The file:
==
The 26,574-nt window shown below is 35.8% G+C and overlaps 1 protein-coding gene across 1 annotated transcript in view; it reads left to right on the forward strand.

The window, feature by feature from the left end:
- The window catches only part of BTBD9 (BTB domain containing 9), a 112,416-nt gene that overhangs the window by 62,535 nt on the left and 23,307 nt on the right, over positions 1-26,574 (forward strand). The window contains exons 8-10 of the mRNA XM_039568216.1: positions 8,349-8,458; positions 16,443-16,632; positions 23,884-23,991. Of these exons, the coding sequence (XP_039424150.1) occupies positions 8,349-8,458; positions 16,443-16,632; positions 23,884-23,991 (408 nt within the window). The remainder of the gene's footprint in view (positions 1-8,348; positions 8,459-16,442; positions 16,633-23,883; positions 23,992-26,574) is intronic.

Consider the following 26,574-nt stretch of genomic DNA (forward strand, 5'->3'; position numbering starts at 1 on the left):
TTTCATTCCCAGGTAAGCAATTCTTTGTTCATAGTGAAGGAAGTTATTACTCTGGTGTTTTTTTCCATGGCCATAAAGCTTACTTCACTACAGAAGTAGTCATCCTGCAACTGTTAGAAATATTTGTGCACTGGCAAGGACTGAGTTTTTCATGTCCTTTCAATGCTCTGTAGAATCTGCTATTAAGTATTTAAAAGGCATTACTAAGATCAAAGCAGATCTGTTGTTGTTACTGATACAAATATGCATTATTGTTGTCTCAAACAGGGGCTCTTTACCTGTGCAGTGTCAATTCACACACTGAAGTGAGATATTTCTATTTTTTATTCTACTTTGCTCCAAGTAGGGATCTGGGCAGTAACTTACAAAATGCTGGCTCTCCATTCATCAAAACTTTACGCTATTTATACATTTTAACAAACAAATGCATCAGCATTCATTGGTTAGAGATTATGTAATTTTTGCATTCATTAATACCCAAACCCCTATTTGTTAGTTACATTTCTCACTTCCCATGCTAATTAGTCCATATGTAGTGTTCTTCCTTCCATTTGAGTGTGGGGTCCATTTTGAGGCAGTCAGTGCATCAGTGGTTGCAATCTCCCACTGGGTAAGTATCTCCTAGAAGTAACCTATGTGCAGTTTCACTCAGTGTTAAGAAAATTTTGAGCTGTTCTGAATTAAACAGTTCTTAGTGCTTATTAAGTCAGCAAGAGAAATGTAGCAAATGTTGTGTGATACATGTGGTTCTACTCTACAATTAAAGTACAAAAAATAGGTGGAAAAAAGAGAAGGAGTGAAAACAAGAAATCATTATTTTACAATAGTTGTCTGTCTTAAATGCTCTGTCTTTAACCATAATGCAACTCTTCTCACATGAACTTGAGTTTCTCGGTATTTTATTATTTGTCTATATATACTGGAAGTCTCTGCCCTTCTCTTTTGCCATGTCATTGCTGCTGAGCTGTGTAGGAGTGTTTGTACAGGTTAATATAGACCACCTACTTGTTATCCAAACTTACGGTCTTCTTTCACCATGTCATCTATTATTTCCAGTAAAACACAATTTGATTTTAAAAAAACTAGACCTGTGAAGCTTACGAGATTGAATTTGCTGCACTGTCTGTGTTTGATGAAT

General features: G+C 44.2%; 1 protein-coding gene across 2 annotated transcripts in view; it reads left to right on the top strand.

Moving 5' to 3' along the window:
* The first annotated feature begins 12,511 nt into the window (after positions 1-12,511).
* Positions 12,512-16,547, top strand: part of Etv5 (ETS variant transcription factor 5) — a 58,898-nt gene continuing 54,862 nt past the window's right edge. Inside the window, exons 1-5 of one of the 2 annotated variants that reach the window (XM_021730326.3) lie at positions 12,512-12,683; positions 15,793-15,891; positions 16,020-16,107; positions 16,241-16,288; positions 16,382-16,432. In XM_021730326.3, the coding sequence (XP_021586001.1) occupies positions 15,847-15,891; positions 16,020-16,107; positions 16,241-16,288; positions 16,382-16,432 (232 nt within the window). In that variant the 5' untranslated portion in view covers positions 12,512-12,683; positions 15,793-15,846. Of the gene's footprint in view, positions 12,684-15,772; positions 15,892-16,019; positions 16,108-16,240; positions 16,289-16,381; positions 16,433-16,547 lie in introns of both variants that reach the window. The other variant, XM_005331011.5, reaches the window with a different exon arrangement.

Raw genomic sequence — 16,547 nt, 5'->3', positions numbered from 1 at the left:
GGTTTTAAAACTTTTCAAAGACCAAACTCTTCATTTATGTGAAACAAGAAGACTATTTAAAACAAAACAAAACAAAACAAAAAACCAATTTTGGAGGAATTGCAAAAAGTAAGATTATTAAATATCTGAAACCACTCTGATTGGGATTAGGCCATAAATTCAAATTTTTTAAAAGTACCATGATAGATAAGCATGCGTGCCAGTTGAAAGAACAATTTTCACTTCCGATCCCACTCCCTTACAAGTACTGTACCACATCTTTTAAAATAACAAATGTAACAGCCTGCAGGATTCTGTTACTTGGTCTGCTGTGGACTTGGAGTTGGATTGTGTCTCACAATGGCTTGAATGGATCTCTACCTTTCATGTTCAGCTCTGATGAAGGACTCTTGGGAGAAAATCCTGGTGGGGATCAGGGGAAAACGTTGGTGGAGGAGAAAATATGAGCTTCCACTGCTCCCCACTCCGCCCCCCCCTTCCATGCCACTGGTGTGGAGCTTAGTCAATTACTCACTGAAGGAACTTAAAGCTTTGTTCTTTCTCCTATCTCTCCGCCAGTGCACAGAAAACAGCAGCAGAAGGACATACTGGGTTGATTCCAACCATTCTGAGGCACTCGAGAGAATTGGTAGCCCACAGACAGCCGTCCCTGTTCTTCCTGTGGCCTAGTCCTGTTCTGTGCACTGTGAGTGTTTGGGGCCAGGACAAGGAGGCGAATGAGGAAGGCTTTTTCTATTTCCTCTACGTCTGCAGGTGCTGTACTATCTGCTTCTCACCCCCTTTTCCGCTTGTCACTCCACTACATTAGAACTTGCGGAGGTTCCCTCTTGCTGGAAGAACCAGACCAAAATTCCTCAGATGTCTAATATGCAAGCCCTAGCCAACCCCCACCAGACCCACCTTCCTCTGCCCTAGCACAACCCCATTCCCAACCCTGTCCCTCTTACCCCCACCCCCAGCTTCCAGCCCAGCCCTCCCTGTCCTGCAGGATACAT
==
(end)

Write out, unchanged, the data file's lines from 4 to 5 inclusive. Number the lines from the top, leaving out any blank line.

Consider the following 26,574-nt stretch of genomic DNA (forward strand, 5'->3'; position numbering starts at 1 on the left):
TTTCATTCCCAGGTAAGCAATTCTTTGTTCATAGTGAAGGAAGTTATTACTCTGGTGTTTTTTTCCATGGCCATAAAGCTTACTTCACTACAGAAGTAGTCATCCTGCAACTGTTAGAAATATTTGTGCACTGGCAAGGACTGAGTTTTTCATGTCCTTTCAATGCTCTGTAGAATCTGCTATTAAGTATTTAAAAGGCATTACTAAGATCAAAGCAGATCTGTTGTTGTTACTGATACAAATATGCATTATTGTTGTCTCAAACAGGGGCTCTTTACCTGTGCAGTGTCAATTCACACACTGAAGTGAGATATTTCTATTTTTTATTCTACTTTGCTCCAAGTAGGGATCTGGGCAGTAACTTACAAAATGCTGGCTCTCCATTCATCAAAACTTTACGCTATTTATACATTTTAACAAACAAATGCATCAGCATTCATTGGTTAGAGATTATGTAATTTTTGCATTCATTAATACCCAAACCCCTATTTGTTAGTTACATTTCTCACTTCCCATGCTAATTAGTCCATATGTAGTGTTCTTCCTTCCATTTGAGTGTGGGGTCCATTTTGAGGCAGTCAGTGCATCAGTGGTTGCAATCTCCCACTGGGTAAGTATCTCCTAGAAGTAACCTATGTGCAGTTTCACTCAGTGTTAAGAAAATTTTGAGCTGTTCTGAATTAAACAGTTCTTAGTGCTTATTAAGTCAGCAAGAGAAATGTAGCAAATGTTGTGTGATACATGTGGTTCTACTCTACAATTAAAGTACAAAAAATAGGTGGAAAAAAGAGAAGGAGTGAAAACAAGAAATCATTATTTTACAATAGTTGTCTGTCTTAAATGCTCTGTCTTTAACCATAATGCAACTCTTCTCACATGAACTTGAGTTTCTCGGTATTTTATTATTTGTCTATATATACTGGAAGTCTCTGCCCTTCTCTTTTGCCATGTCATTGCTGCTGAGCTGTGTAGGAGTGTTTGTACAGGTTAATATAGACCACCTACTTGTTATCCAAACTTACGGTCTTCTTTCACCATGTCATCTATTATTTCCAGTAAAACACAATTTGATTTTAAAAAAACTAGACCTGTGAAGCTTACGAGATTGAATTTGCTGCACTGTCTGTGTTTGATGAAT